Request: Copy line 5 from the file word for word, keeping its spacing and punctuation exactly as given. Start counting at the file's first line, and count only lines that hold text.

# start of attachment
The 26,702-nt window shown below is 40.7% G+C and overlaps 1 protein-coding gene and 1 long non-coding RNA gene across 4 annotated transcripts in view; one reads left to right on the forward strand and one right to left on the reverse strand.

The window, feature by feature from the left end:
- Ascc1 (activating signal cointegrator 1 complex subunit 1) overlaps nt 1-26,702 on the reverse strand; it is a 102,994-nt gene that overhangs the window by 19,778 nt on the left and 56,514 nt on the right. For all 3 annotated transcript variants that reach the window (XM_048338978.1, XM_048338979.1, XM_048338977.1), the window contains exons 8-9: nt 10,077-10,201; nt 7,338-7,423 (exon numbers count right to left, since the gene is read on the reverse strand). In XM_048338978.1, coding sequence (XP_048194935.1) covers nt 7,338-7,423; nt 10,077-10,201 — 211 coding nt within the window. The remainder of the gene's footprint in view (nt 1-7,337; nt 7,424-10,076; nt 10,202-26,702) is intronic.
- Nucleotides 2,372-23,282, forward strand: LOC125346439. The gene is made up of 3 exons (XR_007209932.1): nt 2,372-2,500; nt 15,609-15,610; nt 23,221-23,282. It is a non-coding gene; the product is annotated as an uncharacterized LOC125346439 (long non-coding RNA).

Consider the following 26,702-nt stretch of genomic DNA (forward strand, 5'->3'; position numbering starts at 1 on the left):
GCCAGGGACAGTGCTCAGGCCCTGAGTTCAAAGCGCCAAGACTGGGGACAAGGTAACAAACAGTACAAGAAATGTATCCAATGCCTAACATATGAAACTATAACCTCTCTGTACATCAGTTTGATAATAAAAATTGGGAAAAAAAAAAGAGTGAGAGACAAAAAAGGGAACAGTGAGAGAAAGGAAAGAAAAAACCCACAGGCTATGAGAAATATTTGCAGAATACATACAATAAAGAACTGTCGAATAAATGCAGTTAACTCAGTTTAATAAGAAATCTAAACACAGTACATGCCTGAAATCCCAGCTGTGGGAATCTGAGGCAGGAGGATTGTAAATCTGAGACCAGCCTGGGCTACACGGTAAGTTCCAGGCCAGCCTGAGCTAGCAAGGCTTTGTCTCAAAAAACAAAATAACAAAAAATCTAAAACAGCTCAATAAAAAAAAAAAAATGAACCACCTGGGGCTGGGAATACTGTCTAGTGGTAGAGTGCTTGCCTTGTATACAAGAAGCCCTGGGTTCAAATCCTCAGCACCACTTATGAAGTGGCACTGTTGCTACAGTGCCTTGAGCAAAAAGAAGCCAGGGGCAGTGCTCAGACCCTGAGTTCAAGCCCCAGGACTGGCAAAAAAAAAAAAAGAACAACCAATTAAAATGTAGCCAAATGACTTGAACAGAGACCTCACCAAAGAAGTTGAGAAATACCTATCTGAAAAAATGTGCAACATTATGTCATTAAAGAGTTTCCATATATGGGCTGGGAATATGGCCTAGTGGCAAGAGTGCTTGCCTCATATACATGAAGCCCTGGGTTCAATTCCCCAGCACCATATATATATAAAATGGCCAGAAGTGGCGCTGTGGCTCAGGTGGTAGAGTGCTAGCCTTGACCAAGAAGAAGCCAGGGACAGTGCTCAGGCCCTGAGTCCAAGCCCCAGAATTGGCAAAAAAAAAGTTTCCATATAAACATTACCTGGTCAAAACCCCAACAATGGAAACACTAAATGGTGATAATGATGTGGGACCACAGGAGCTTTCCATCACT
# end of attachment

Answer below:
Consider the following 26,702-nt stretch of genomic DNA (forward strand, 5'->3'; position numbering starts at 1 on the left):